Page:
- In case your pets do make a break for it on Halloween night, ensure that they all have proper, up-to-date ID tags and/or a microchip in time for Halloween. If your beloved pet escapes and becomes lost, these forms of ID are the best way for people to know how to reunite you.
All the noise and activity of Halloween can trigger anxiety responses in pets – it's best to keep your furry companions in a quiet, closed room or covered crate during trick-or-treating hours so they don't get agitated or run out the open door. Consider a TV or some calming music to mask all the noise, and talk to the kids in your life about not scaring, harassing or otherwise abusing animals on Halloween.
- Pet costumes. Take note if your pets are resisting dress-up time – if so, respect their preference not to wear a costume. Show your furbabies how much you love them by avoiding these additional stresses on an already stressful night and try a thematic collar or bandanna instead. If you're absolutely certain that your animals don't mind getting dressed up for Halloween, make sure that there are no dangly items like bells or buttons on their costumes that they may potentially choke on. Same goes for children's costumes – animals like to attack dangly things. And remember that your pets may not recognize you in costume!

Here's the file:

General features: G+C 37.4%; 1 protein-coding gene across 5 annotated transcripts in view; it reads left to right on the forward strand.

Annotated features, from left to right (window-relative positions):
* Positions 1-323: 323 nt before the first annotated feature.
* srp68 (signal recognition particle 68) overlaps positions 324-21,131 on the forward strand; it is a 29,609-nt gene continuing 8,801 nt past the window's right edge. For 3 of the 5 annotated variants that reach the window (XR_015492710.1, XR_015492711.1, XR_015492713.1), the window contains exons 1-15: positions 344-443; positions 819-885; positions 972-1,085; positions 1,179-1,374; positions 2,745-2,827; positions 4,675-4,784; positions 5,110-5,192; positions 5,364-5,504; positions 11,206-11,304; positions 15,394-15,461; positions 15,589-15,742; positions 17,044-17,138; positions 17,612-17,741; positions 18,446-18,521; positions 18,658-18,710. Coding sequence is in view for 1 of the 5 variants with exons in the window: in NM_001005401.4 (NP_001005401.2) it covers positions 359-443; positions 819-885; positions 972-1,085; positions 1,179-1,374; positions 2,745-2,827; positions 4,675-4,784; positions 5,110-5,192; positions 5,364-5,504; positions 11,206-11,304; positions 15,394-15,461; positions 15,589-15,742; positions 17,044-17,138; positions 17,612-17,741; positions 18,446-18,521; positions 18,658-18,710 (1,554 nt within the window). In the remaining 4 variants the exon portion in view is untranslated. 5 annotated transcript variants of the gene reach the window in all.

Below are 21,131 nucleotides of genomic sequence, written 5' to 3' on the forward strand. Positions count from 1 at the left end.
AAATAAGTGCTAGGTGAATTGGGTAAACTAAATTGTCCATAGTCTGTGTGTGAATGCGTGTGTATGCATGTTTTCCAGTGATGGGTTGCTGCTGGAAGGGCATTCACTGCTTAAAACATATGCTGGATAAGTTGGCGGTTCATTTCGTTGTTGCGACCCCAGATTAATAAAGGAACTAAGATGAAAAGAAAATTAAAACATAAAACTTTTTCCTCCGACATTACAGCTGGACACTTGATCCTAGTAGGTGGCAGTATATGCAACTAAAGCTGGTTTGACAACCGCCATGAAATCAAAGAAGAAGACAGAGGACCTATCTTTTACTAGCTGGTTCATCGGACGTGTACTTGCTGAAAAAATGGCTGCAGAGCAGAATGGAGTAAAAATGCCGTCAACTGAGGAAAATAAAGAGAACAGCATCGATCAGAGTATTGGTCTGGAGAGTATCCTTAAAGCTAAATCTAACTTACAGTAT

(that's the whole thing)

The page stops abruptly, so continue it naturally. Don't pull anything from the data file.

These national standards for Canadian animal shelters provide guidance on recommended practices for all aspects of care to ensure that the needs of animals in shelter settings will be met and that the animals will be treated humanely.
In 2013, Humane Canada™ brought together animal shelter thought leaders and stakeholders from across the country to establish Canadian shelter standards. The group accepted the principles of the Association of Shelter Veterinarians' (ASV) Guidelines for Standards of Care in Animal Shelters as a foundational document and contextualized the document for use in Canada.
The following documents are available for download:
Canadian Standards of Care in Animal Shelters - English
Canadian Standards of Care in Animal Shelters - French